Church 1936a; and Kleene 1936; it and related results are among
the greatest achievements of twentieth-century mathematics).

Sometimes algorithms are simply equated with Turing machines. The definition given here is logically prior to the notion of a Turing machine. This latter notion is intended to formally capture the former. Gödel (1931; 1934), among his other achievements, was the first to do this, to link a formal definition with an intuitive one: he identified a formally defined class of functions, the recursive functions, with the functions that are computable, that is, with the functions for which algorithms can be written.

This completes the definition of "algorithm." There
are a few loose ends to tie up, and connections to be made. First,
mathematicians and computer scientists sometimes sharply restrict the
definition of "algorithm." They take the definition
of "algorithm" given here, and use it to define
the notion of an *effective procedure*. Then they define
an algorithm as an effective procedure that always halts or terminates
(not all procedures or computer programs do terminate -- sometimes
on purpose, sometimes accidentally).

Second, in common parlance, an algorithm
is a recipe for *telling* a computer what to do. But this
definition does more harm than good because it obliterates the crucial notion
of a virtual machine, while it subtly reinforces the idea that a
homunculus of some sort is doing all the work, and this in turn
can reinforce the idea of a "ghost in the machine" in
the COMPUTATIONAL THEORY OF MIND. So this folk
definition should be avoided when precision is needed. Another problem
with the folk definition is that it does not do justice the profundity
of the notion of an algorithm as a description of a *process.* It
is fair to regard algorithms as being as crucial to mathematics
as sets. A set is a collection of objects. An intentional definition
of a set describes all and only the objects in the set. An algorithm
describes a collection of objects that does something. It would
be impossible to overstate the importance of this move from statics
to dynamics.

Third, the connection between algorithms
and COMPUTATION is quite tight. Indeed, some mathematicians
regard algorithms as abstract descriptions of computing devices.
When implemented on a standard computer, such descriptions cease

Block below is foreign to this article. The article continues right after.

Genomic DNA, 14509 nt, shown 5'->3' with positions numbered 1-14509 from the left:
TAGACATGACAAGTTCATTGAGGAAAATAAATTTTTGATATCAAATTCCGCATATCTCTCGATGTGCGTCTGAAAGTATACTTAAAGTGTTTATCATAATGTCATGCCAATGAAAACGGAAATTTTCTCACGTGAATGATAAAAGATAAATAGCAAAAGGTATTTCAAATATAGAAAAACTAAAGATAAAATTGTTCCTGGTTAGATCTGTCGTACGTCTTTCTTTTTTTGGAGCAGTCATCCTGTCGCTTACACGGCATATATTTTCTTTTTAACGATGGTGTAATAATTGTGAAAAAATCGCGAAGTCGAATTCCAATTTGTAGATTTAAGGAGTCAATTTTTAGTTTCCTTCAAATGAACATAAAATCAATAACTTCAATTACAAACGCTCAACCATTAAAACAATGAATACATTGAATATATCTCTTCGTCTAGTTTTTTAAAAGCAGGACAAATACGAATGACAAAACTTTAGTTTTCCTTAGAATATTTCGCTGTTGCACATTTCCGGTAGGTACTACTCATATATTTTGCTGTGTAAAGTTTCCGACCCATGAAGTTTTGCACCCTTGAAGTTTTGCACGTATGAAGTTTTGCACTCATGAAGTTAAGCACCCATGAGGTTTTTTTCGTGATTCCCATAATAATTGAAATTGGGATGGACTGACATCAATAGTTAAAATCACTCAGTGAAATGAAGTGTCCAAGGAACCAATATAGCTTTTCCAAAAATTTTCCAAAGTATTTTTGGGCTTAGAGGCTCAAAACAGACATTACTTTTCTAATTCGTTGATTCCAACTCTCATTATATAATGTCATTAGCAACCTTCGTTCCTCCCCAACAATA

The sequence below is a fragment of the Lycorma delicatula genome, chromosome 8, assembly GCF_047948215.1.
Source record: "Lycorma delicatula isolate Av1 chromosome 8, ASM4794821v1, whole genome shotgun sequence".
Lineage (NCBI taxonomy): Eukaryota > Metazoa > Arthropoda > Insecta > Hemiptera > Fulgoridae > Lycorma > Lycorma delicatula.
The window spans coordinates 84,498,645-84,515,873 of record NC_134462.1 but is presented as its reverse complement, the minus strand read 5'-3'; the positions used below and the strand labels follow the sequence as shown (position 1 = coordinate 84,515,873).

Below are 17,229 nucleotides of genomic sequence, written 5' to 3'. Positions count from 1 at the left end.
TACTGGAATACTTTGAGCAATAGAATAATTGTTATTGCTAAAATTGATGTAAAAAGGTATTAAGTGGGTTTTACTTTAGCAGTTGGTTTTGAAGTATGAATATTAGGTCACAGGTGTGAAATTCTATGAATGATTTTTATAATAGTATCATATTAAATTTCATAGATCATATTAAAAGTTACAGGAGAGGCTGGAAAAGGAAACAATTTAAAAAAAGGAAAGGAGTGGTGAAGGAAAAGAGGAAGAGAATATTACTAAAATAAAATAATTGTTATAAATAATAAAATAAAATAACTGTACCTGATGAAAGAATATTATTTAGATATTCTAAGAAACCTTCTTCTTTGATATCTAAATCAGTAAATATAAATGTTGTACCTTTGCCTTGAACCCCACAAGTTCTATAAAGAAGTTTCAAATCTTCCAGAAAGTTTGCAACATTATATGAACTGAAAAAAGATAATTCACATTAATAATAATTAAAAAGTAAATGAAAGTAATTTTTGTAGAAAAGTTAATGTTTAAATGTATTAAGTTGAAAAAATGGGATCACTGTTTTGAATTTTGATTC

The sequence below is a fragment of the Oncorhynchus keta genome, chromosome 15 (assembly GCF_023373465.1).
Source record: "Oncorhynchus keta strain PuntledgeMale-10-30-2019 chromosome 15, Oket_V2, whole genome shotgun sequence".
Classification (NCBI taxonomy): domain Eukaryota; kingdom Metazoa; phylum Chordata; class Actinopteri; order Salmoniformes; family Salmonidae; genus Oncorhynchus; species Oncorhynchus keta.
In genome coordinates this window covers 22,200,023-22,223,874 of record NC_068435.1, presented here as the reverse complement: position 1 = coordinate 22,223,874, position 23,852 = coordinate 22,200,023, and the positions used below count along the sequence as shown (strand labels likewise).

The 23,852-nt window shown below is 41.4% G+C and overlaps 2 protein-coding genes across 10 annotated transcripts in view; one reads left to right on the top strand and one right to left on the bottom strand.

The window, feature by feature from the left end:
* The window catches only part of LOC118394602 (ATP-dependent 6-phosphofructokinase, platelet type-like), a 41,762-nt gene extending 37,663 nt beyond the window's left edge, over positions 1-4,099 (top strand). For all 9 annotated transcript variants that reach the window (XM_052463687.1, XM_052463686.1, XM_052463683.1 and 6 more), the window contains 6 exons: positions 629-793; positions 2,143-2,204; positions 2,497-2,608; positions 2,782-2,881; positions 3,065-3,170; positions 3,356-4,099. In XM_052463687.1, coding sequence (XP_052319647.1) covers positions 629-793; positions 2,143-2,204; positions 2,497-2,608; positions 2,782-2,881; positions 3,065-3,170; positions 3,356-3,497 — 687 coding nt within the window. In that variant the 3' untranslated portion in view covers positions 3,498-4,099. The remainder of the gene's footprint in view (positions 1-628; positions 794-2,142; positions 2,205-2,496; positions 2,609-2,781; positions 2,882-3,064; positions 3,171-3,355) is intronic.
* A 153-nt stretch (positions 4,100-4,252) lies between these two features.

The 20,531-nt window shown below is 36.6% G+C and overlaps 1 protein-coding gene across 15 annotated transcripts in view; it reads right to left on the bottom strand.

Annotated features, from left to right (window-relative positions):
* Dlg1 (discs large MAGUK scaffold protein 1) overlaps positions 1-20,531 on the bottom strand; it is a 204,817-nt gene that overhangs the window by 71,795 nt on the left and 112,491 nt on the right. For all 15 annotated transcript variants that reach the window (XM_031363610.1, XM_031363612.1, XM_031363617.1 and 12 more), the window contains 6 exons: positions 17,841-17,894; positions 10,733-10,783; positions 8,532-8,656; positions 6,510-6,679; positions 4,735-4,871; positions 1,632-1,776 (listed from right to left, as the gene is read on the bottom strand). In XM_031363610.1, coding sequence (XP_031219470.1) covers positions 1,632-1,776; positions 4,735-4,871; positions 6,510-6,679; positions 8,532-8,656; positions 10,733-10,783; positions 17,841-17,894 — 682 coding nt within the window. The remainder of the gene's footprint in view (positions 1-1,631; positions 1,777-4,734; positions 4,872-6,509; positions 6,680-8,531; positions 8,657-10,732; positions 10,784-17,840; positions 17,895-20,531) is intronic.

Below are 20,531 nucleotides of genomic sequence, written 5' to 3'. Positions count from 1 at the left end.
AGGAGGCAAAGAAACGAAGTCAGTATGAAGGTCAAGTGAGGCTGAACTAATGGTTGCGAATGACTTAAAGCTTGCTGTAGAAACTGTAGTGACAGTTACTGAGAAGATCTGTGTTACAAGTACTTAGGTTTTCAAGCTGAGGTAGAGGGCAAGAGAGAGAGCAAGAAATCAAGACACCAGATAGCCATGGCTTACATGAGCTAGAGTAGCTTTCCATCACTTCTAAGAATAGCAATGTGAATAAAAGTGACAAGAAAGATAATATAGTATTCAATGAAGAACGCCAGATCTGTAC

to be abstract and become real computing devices known as *virtual machines* (virtual
does not mean not real, here). A virtual machine is the machine
that does what the algorithm specifies. A virtual machine exists
at some level higher than the machine on which the algorithm is
implemented. For example: a word processor is a virtual machine
that exists on top of the hardware machine on which it is implemented. The
notion of a virtual machine is very important to cognitive science
because it allows us to partition the study of the mind into levels,
with neurochemistry at the bottom (or near the bottom) and cognitive
psychology near the top. At each level, different methods and technical
vocabularies are used. One of the crucial facts about virtual machines
is that no one machine is more important than the rest. So it is
with the brain and the rest of the nervous system that make up thinking
things. Theories at all levels are going to be needed if we are
to completely and truly understand the mind.

Blum, L., M. Shub, and S. Smale. (1989). On a theory of computation and complexity over the real numbers: NP-completeness, recursive functions, and universal machines. Bulletin of the American Mathematical Society 21(1):1-46.

Church, A. (1936a). A note on the entscheidungsproblem. Journal of Symbolic Logic 1:40-41, 101 - 102.

Gödel, K. (1931). On formally undecidable propositions of Principia Mathematica and related systems I. Monatschefte für Mathematick und Physik 38:173-198. (Reprinted in J. Heijenoort, Ed., (1967), From Frege to Gödel. Cambridge, MA: Harvard University Press, pp. 592 - 617.)

Gödel, K. (1934/1965). On undecidable propositions of formal mathematical systems. In M. Davis, Ed., The Undecidable. New York: Raven Press, pp. 41-71.

Kleene, S. C. (1936). General recursive functions of natural numbers. Mathematishe Annelen 112:727-742.

Turing, A. (1936). On computable numbers with an application to the entscheidungsproblem. Proceedings of the London Mathematical Society series 2, 42:230-265 and 43: 544 - 546.

Church, A. (1936b). An unsolvable problem of elementary number theory. American Journal of Mathematics 58:345-363.

Dietrich, E. (1994). Thinking computers and the problem of intentionality. In E. Dietrich, Ed., Thinking Computers and Virtual Persons: Essays on the Intentionality of Machines. San Diego: Academic Press, pp. 3-34.

Fields, C. (1989). Consequences of nonclassical measurement for the algorithmic description of continuous dynamical systems. Journal of Experimental and Theoretical Artificial Intelligence 1:171-189.

Knuth, D. (1973). The Art of Computer Programming, vol. 1: Fundamental Algorithms. Reading, MA: Addison-Wesley.

Rogers, H. (1967). The Theory of Recursive Functions and Effec tive Computability. New York: McGraw-Hill.